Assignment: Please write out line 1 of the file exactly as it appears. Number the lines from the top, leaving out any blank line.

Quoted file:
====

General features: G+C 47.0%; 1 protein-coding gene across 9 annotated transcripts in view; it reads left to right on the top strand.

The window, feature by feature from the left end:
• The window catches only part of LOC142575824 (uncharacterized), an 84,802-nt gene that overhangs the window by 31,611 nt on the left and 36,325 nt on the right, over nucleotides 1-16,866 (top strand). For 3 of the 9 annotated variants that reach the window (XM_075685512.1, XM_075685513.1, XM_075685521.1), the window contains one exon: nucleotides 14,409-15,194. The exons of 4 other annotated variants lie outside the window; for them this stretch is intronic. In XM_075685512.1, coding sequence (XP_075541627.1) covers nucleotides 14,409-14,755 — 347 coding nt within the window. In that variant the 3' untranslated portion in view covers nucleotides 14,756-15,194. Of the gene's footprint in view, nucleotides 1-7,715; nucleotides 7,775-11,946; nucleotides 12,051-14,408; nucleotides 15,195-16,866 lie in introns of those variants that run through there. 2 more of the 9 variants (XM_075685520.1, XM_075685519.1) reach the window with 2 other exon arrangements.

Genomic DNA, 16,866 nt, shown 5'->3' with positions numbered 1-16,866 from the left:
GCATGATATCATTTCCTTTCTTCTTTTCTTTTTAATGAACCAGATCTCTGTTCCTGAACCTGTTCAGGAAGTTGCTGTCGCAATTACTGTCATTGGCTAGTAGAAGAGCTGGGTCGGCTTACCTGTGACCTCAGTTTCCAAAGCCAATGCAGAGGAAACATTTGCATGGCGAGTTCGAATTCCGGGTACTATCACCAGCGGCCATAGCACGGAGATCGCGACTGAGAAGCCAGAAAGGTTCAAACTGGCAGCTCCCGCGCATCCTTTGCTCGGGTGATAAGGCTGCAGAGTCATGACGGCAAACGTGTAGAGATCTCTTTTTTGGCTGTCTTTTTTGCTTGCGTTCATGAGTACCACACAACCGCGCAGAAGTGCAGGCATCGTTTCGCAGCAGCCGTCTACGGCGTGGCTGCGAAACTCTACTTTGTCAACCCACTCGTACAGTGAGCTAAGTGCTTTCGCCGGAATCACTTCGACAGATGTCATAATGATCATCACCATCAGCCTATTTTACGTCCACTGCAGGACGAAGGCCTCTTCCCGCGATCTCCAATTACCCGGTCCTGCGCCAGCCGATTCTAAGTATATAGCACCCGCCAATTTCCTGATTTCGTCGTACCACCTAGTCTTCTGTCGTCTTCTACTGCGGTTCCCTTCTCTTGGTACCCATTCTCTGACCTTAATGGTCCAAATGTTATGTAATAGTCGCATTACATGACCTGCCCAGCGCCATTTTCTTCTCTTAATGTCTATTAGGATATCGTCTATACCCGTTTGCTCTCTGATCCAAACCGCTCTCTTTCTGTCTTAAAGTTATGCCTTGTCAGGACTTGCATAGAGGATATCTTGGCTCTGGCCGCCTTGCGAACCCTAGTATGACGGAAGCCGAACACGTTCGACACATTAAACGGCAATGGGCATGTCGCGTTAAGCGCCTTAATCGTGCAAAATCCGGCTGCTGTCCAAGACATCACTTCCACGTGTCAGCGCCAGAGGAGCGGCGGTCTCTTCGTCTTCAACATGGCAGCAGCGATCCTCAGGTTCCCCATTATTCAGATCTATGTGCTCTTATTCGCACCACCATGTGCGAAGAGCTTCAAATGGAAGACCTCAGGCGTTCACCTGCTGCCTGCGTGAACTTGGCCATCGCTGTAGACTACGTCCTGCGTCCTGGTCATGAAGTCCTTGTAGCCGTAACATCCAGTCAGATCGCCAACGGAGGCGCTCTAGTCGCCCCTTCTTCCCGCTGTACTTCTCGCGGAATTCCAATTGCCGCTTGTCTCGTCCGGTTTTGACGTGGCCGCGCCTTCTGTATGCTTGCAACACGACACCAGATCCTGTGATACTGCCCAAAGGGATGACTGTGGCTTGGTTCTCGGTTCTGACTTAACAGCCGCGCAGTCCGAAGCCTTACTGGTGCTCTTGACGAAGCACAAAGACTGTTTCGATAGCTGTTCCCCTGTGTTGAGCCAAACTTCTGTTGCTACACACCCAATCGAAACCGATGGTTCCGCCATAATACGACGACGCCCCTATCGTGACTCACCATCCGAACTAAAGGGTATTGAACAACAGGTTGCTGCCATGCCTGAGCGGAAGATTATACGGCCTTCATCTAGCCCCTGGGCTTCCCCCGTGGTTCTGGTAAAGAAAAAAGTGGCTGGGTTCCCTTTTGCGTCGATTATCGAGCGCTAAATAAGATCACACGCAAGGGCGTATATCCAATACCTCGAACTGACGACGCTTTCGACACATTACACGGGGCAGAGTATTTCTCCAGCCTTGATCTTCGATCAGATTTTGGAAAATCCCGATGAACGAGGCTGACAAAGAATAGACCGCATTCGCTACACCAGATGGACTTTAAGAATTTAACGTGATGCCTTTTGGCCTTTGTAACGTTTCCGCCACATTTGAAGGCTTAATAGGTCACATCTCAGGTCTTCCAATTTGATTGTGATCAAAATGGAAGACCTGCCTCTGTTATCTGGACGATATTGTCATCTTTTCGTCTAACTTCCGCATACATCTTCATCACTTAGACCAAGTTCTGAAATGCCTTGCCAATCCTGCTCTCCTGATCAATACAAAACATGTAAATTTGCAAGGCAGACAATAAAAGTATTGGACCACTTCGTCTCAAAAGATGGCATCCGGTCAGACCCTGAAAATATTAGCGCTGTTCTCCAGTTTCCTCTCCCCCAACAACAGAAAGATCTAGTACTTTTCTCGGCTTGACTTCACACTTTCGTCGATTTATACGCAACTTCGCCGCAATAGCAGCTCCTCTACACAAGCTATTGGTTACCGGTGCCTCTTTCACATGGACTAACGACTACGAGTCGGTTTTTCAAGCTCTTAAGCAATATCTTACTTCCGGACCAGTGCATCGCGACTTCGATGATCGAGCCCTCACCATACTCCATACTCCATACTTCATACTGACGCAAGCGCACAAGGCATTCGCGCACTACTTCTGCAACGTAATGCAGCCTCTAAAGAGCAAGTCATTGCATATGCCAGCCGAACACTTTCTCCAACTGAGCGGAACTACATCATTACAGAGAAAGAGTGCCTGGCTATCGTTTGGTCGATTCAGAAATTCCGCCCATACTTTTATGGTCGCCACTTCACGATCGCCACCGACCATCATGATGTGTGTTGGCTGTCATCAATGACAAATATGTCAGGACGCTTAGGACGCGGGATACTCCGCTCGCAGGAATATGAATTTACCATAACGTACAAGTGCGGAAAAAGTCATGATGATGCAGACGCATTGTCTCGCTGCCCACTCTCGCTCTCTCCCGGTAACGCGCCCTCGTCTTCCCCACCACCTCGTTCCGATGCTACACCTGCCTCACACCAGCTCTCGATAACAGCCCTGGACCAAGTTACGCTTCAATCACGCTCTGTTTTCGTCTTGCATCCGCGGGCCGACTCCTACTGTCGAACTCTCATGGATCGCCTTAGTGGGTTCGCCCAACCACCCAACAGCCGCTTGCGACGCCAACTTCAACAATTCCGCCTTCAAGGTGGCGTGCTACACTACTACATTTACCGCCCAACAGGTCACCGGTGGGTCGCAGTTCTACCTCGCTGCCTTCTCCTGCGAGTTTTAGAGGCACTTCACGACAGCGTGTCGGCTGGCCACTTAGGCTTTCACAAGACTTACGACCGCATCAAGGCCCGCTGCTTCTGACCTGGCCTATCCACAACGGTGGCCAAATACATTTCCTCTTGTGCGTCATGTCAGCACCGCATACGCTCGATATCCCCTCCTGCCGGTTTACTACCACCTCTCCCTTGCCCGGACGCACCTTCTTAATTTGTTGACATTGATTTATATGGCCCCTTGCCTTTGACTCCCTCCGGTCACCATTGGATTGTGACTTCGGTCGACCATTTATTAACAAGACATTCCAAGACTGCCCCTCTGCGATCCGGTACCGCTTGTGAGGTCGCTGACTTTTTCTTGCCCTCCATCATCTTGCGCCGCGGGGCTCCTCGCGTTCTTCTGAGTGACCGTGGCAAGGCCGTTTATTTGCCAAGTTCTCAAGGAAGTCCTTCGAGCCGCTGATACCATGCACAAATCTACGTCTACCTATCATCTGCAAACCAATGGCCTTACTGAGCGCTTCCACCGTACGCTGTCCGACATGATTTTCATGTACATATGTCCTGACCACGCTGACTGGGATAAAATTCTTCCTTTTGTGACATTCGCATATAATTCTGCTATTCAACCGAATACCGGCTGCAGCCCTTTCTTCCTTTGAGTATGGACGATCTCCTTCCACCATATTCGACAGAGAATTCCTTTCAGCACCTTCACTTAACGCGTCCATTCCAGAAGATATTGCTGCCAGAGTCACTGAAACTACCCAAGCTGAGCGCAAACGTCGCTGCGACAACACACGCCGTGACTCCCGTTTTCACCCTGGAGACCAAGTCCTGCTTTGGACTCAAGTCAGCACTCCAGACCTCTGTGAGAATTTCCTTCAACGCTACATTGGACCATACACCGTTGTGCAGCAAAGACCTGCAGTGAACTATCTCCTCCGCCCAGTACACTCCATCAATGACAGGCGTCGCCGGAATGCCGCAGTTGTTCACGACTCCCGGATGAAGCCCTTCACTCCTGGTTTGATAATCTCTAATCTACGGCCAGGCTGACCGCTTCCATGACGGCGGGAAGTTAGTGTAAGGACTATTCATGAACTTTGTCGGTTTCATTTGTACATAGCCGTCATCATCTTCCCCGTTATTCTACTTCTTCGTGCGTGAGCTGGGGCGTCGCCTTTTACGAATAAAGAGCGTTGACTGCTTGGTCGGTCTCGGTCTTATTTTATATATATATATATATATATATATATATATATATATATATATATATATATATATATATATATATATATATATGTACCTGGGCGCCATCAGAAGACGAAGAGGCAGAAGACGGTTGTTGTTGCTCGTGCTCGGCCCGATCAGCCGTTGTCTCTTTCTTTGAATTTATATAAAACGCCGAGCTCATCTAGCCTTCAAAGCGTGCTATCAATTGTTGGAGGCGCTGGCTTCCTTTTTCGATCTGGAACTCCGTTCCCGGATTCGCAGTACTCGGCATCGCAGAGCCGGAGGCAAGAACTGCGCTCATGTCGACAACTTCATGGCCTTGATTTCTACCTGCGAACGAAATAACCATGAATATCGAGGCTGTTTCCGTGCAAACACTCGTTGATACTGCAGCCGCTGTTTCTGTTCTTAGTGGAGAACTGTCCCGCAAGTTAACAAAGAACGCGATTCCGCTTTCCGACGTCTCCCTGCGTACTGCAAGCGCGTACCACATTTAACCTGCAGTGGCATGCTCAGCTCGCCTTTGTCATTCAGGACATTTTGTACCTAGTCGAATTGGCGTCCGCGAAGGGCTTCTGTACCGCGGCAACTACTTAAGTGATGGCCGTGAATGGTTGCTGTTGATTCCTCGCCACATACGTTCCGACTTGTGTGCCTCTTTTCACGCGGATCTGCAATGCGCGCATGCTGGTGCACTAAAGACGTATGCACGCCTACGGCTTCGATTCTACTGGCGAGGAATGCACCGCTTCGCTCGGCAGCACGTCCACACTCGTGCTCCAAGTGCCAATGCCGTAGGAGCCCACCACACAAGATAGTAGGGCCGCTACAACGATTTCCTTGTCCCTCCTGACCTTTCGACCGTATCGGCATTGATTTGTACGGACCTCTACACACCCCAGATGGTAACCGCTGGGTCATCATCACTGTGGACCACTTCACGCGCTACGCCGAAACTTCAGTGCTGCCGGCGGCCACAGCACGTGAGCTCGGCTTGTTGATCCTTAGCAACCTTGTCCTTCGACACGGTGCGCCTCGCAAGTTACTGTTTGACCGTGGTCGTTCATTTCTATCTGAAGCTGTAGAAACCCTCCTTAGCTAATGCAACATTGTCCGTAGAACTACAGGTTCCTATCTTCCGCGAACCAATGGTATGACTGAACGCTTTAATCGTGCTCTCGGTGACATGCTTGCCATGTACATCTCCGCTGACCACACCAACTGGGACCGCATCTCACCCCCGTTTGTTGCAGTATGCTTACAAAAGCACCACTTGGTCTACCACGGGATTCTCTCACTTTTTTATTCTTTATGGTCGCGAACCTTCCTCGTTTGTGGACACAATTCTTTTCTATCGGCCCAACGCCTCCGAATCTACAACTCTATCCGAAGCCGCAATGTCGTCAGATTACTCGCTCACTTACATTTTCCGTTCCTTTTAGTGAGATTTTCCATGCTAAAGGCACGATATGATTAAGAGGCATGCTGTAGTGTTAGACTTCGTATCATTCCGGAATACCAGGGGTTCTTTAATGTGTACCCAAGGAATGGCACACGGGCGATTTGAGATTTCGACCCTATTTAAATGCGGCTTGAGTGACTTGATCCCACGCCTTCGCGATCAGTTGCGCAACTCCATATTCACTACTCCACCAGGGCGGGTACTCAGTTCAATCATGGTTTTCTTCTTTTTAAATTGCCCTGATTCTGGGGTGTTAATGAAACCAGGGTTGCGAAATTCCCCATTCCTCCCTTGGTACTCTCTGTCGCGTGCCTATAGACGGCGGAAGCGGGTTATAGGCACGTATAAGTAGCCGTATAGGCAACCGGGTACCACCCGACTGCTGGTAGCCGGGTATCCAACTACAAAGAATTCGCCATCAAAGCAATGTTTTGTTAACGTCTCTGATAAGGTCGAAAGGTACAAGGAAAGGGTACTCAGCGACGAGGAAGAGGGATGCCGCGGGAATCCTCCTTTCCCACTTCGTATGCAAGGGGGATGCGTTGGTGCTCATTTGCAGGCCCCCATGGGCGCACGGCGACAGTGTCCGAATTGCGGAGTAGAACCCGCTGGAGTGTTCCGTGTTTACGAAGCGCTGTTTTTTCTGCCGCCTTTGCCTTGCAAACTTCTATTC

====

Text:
General features: G+C 47.0%; 1 protein-coding gene across 9 annotated transcripts in view; it reads left to right on the top strand.